Making Amends With Industry Trends

This article originally appeared in the Spring 2009 Ottawa Valley Turf Association Newsletter.

Teach a Man to… Mow?

We’ve all heard the saying “give a man a fish and he’ll eat for a day, teach a man to fish and he’ll eat for life”. The goal of this maxim is to demonstrate that a principled approach is long lasting and sustainable. Practices are simply there to help fulfill the principle. In golf course maintenance we are constantly asked to incorporate Best Management Practices, but if we do not understand and embrace the under-lying principle, the goal (or fish) can get away.

Industry trends and BMPs encourage strategies and technologies to meet concerns over water supplies, water quality, air quality, and habitat. These practices must evolve and be centered on a common principle; the common principle of all environmental BMPs and trends is efficiency. Efficiency is the effort between in-put and out-put, the smaller that effort, the greater the efficiency. Conservation is the most accessible and cost-effective means of reaching efficiency.

I know you’ve been inundated with “save money” articles in all of the industry magazines lately, so I’ve tried to provide a more long-term perspective concentrating primarily on f
uel and water conservation. My hope is these tips will contribute to your economic and environmental sustainability by helping you increase your operational efficiency.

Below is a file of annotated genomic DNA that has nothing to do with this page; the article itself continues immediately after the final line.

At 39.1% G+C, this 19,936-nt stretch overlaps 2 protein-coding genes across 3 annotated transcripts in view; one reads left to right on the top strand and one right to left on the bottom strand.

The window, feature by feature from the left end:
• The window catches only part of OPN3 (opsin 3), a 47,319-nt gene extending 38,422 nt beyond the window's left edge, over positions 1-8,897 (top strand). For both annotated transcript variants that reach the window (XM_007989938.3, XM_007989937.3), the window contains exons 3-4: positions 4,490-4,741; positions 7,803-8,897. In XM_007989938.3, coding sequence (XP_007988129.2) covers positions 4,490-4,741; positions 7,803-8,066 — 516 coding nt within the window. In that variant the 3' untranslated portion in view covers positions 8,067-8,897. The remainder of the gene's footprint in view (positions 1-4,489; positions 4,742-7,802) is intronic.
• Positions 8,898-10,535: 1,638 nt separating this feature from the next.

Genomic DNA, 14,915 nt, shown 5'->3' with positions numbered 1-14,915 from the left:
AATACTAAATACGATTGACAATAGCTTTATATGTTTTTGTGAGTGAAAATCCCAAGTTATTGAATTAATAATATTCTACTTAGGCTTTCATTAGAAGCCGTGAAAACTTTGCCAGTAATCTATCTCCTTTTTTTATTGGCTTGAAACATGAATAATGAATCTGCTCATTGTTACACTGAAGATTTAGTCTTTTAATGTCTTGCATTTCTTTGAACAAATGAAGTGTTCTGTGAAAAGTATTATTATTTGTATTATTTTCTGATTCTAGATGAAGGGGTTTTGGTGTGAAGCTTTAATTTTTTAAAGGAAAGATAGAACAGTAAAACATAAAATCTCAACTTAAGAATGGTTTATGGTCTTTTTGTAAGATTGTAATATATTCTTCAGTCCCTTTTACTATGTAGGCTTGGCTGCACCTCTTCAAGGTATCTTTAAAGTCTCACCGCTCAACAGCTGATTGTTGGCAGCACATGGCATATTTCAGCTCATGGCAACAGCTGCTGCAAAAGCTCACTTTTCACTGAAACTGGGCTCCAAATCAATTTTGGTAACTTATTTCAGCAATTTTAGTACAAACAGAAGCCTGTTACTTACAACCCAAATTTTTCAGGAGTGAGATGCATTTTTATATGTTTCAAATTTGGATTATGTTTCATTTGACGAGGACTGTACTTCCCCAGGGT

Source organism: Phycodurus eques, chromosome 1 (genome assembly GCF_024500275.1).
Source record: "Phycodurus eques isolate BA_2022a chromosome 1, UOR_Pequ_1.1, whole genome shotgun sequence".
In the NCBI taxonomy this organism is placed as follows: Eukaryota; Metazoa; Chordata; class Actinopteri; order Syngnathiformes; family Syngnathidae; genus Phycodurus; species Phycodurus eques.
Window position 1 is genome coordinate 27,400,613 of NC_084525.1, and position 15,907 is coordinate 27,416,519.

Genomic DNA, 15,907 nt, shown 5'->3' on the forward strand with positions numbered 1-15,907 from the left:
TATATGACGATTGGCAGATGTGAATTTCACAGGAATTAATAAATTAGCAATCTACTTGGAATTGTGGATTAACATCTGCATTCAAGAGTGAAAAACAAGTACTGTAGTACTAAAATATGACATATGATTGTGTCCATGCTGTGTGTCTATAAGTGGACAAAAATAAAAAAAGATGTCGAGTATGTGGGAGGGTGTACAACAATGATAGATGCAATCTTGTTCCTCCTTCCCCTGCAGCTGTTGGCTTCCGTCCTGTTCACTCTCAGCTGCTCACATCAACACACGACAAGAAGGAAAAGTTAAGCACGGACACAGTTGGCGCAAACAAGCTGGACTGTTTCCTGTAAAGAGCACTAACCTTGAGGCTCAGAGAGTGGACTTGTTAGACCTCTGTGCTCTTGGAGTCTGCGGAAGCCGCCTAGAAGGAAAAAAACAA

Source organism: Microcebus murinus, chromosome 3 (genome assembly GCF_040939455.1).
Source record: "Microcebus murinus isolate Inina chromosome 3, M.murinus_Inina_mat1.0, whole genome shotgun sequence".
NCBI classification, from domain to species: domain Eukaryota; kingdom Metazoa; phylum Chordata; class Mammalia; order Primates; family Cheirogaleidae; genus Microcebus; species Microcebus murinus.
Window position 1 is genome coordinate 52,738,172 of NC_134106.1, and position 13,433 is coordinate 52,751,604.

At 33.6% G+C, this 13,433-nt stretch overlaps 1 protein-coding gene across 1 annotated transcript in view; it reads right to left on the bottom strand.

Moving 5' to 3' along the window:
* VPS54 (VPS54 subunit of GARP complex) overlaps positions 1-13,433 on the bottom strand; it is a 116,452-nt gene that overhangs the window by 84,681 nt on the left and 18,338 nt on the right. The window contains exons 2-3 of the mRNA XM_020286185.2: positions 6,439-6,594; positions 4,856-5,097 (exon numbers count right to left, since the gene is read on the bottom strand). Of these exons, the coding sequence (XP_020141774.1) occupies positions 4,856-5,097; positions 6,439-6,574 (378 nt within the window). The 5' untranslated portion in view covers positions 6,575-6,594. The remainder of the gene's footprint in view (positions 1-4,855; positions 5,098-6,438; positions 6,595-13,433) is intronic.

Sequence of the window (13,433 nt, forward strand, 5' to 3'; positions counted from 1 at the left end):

Looking to cut corners? How about not cutting them at all!

Many superintendents have already experimented with naturalization projects. By establishing an out-of-play area of rough as a naturalized zone, a golf course will experience an automatic decrease in total fuel-use, labor, irrigation, potential pest management and wear on mowing equipment. In addition there are funding assistance programs through municipalities or conservation authorities that will rebate the landowner for 40-95% of total material costs.

In 2008 Beacon Hall Golf Club in Aurora Ontario completed a planting project worth $9,400 and received 95% of total costs rebated back to them for a total “out-of-pocket” expense of only $470.00. The conservation authority saw the benefit in the project to help shade pond water (preserve cold stream integrity) and contribute to habitat by connecting corridors to fragmented forest remnants. Although the golf course saw value in these results (contributed to Audubon Certification) they also experienced a savings in management costs of the steep roadside banks that were a nuisance to maintain.